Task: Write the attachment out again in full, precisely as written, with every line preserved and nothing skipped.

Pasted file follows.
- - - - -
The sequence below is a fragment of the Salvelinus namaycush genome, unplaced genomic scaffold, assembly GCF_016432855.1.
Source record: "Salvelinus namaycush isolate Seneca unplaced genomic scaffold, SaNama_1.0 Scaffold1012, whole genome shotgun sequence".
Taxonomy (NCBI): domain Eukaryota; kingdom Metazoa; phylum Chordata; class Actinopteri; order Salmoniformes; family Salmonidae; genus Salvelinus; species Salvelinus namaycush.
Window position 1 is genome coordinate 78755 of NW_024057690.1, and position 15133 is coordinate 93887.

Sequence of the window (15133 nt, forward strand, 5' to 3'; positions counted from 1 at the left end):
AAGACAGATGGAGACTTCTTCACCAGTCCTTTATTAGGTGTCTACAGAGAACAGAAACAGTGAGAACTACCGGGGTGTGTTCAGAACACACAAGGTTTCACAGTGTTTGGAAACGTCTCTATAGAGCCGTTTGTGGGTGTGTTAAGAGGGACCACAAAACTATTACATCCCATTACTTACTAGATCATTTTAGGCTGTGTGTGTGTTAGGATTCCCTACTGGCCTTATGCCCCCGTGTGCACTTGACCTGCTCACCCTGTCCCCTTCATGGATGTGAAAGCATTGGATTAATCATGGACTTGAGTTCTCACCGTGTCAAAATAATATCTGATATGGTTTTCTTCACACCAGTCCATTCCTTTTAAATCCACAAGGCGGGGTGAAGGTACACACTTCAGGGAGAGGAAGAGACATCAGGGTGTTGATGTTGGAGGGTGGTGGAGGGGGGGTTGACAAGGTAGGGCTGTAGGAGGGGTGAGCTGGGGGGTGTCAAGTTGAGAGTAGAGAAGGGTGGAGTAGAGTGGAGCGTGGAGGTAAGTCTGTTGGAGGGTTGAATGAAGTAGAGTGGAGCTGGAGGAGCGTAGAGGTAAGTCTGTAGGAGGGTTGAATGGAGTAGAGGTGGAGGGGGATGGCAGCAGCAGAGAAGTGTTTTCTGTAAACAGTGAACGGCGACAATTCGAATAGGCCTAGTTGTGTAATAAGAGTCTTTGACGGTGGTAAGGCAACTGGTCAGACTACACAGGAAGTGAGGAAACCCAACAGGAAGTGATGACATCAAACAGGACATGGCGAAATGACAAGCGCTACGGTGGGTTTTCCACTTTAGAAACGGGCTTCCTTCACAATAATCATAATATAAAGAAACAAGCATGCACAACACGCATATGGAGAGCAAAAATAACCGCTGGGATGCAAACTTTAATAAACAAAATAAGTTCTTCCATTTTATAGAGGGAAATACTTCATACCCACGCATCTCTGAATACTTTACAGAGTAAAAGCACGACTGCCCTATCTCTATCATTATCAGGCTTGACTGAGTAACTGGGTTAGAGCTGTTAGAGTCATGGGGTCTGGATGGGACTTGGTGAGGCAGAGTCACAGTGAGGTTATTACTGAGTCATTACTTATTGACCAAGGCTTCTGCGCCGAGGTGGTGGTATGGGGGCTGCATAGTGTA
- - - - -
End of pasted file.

The sequence below is a fragment of the Salvelinus namaycush genome, unplaced genomic scaffold, assembly GCF_016432855.1.
Source record: "Salvelinus namaycush isolate Seneca unplaced genomic scaffold, SaNama_1.0 Scaffold1012, whole genome shotgun sequence".
Taxonomy (NCBI): domain Eukaryota; kingdom Metazoa; phylum Chordata; class Actinopteri; order Salmoniformes; family Salmonidae; genus Salvelinus; species Salvelinus namaycush.
Window position 1 is genome coordinate 78755 of NW_024057690.1, and position 15133 is coordinate 93887.

Sequence of the window (15133 nt, forward strand, 5' to 3'; positions counted from 1 at the left end):
AAGACAGATGGAGACTTCTTCACCAGTCCTTTATTAGGTGTCTACAGAGAACAGAAACAGTGAGAACTACCGGGGTGTGTTCAGAACACACAAGGTTTCACAGTGTTTGGAAACGTCTCTATAGAGCCGTTTGTGGGTGTGTTAAGAGGGACCACAAAACTATTACATCCCATTACTTACTAGATCATTTTAGGCTGTGTGTGTGTTAGGATTCCCTACTGGCCTTATGCCCCCGTGTGCACTTGACCTGCTCACCCTGTCCCCTTCATGGATGTGAAAGCATTGGATTAATCATGGACTTGAGTTCTCACCGTGTCAAAATAATATCTGATATGGTTTTCTTCACACCAGTCCATTCCTTTTAAATCCACAAGGCGGGGTGAAGGTACACACTTCAGGGAGAGGAAGAGACATCAGGGTGTTGATGTTGGAGGGTGGTGGAGGGGGGGTTGACAAGGTAGGGCTGTAGGAGGGGTGAGCTGGGGGGTGTCAAGTTGAGAGTAGAGAAGGGTGGAGTAGAGTGGAGCGTGGAGGTAAGTCTGTTGGAGGGTTGAATGAAGTAGAGTGGAGCTGGAGGAGCGTAGAGGTAAGTCTGTAGGAGGGTTGAATGGAGTAGAGGTGGAGGGGGATGGCAGCAGCAGAGAAGTGTTTTCTGTAAACAGTGAACGGCGACAATTCGAATAGGCCTAGTTGTGTAATAAGAGTCTTTGACGGTGGTAAGGCAACTGGTCAGACTACACAGGAAGTGAGGAAACCCAACAGGAAGTGATGACATCAAACAGGACATGGCGAAATGACAAGCGCTACGGTGGGTTTTCCACTTTAGAAACGGGCTTCCTTCACAATAATCATAATATAAAGAAACAAGCATGCACAACACGCATATGGAGAGCAAAAATAACCGCTGGGATGCAAACTTTAATAAACAAAATAAGTTCTTCCATTTTATAGAGGGAAATACTTCATACCCACGCATCTCTGAATACTTTACAGAGTAAAAGCACGACTGCCCTATCTCTATCATTATCAGGCTTGACTGAGTAACTGGGTTAGAGCTGTTAGAGTCATGGGGTCTGGATGGGACTTGGTGAGGCAGAGTCACAGTGAGGTTATTACTGAGTCATTACTTATTGACCAAGGCTTCTGCGCCGAGGTGGTGGTATGGGGGCTGCATAGTGTA